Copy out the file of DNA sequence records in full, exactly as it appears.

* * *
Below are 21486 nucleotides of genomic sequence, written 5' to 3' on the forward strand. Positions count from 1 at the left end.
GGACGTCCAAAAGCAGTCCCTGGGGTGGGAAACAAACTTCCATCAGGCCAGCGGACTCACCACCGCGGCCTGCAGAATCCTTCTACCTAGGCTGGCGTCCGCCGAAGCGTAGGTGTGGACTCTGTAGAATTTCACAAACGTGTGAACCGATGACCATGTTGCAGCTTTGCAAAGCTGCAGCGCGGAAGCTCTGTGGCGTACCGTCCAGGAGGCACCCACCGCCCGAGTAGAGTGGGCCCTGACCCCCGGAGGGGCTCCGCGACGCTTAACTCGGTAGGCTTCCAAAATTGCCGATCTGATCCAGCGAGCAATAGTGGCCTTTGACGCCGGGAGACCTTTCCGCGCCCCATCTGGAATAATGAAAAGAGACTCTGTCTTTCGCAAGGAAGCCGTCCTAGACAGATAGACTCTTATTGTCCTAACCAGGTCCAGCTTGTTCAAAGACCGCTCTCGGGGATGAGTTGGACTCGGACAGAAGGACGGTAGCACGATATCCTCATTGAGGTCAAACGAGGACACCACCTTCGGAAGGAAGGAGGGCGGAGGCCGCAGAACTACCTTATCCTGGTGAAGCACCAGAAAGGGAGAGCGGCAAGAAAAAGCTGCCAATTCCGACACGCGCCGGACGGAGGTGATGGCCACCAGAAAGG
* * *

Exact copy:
Below are 21486 nucleotides of genomic sequence, written 5' to 3' on the forward strand. Positions count from 1 at the left end.
GGACGTCCAAAAGCAGTCCCTGGGGTGGGAAACAAACTTCCATCAGGCCAGCGGACTCACCACCGCGGCCTGCAGAATCCTTCTACCTAGGCTGGCGTCCGCCGAAGCGTAGGTGTGGACTCTGTAGAATTTCACAAACGTGTGAACCGATGACCATGTTGCAGCTTTGCAAAGCTGCAGCGCGGAAGCTCTGTGGCGTACCGTCCAGGAGGCACCCACCGCCCGAGTAGAGTGGGCCCTGACCCCCGGAGGGGCTCCGCGACGCTTAACTCGGTAGGCTTCCAAAATTGCCGATCTGATCCAGCGAGCAATAGTGGCCTTTGACGCCGGGAGACCTTTCCGCGCCCCATCTGGAATAATGAAAAGAGACTCTGTCTTTCGCAAGGAAGCCGTCCTAGACAGATAGACTCTTATTGTCCTAACCAGGTCCAGCTTGTTCAAAGACCGCTCTCGGGGATGAGTTGGACTCGGACAGAAGGACGGTAGCACGATATCCTCATTGAGGTCAAACGAGGACACCACCTTCGGAAGGAAGGAGGGCGGAGGCCGCAGAACTACCTTATCCTGGTGAAGCACCAGAAAGGGAGAGCGGCAAGAAAAAGCTGCCAATTCCGACACGCGCCGGACGGAGGTGATGGCCACCAGAAAGG